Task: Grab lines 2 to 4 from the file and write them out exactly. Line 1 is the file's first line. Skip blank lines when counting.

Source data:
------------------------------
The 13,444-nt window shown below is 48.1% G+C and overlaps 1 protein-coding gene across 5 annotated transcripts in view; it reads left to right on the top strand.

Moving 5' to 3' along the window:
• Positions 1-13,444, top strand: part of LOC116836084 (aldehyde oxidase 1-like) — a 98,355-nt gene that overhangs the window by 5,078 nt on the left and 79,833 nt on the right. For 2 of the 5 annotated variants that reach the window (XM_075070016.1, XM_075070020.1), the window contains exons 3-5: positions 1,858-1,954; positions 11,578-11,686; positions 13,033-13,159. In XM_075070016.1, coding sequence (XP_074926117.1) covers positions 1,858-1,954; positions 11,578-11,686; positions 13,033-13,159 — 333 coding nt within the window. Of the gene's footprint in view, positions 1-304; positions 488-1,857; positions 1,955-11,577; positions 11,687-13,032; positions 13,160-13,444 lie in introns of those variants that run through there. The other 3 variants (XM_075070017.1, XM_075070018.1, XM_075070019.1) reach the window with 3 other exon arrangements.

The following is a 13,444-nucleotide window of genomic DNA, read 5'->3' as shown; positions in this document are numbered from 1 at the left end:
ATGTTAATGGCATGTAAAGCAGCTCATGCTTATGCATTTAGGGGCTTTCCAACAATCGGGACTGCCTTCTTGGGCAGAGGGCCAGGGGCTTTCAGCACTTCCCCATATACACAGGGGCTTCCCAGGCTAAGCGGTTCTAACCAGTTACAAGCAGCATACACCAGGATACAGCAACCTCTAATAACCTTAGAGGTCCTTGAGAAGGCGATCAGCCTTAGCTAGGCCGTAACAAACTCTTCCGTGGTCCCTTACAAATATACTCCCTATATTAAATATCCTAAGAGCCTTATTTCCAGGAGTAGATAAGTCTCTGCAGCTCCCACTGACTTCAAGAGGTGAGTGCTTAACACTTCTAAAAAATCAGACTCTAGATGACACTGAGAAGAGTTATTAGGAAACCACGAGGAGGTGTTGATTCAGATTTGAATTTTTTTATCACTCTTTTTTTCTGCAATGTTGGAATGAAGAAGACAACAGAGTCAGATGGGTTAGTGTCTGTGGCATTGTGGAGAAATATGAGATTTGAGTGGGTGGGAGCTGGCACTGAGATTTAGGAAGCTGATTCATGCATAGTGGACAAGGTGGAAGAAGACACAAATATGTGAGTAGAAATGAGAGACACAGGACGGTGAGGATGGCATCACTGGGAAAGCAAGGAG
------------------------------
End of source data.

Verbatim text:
Moving 5' to 3' along the window:
• Positions 1-13,444, top strand: part of LOC116836084 (aldehyde oxidase 1-like) — a 98,355-nt gene that overhangs the window by 5,078 nt on the left and 79,833 nt on the right. For 2 of the 5 annotated variants that reach the window (XM_075070016.1, XM_075070020.1), the window contains exons 3-5: positions 1,858-1,954; positions 11,578-11,686; positions 13,033-13,159. In XM_075070016.1, coding sequence (XP_074926117.1) covers positions 1,858-1,954; positions 11,578-11,686; positions 13,033-13,159 — 333 coding nt within the window. Of the gene's footprint in view, positions 1-304; positions 488-1,857; positions 1,955-11,577; positions 11,687-13,032; positions 13,160-13,444 lie in introns of those variants that run through there. The other 3 variants (XM_075070017.1, XM_075070018.1, XM_075070019.1) reach the window with 3 other exon arrangements.

The following is a 13,444-nucleotide window of genomic DNA, read 5'->3' as shown; positions in this document are numbered from 1 at the left end: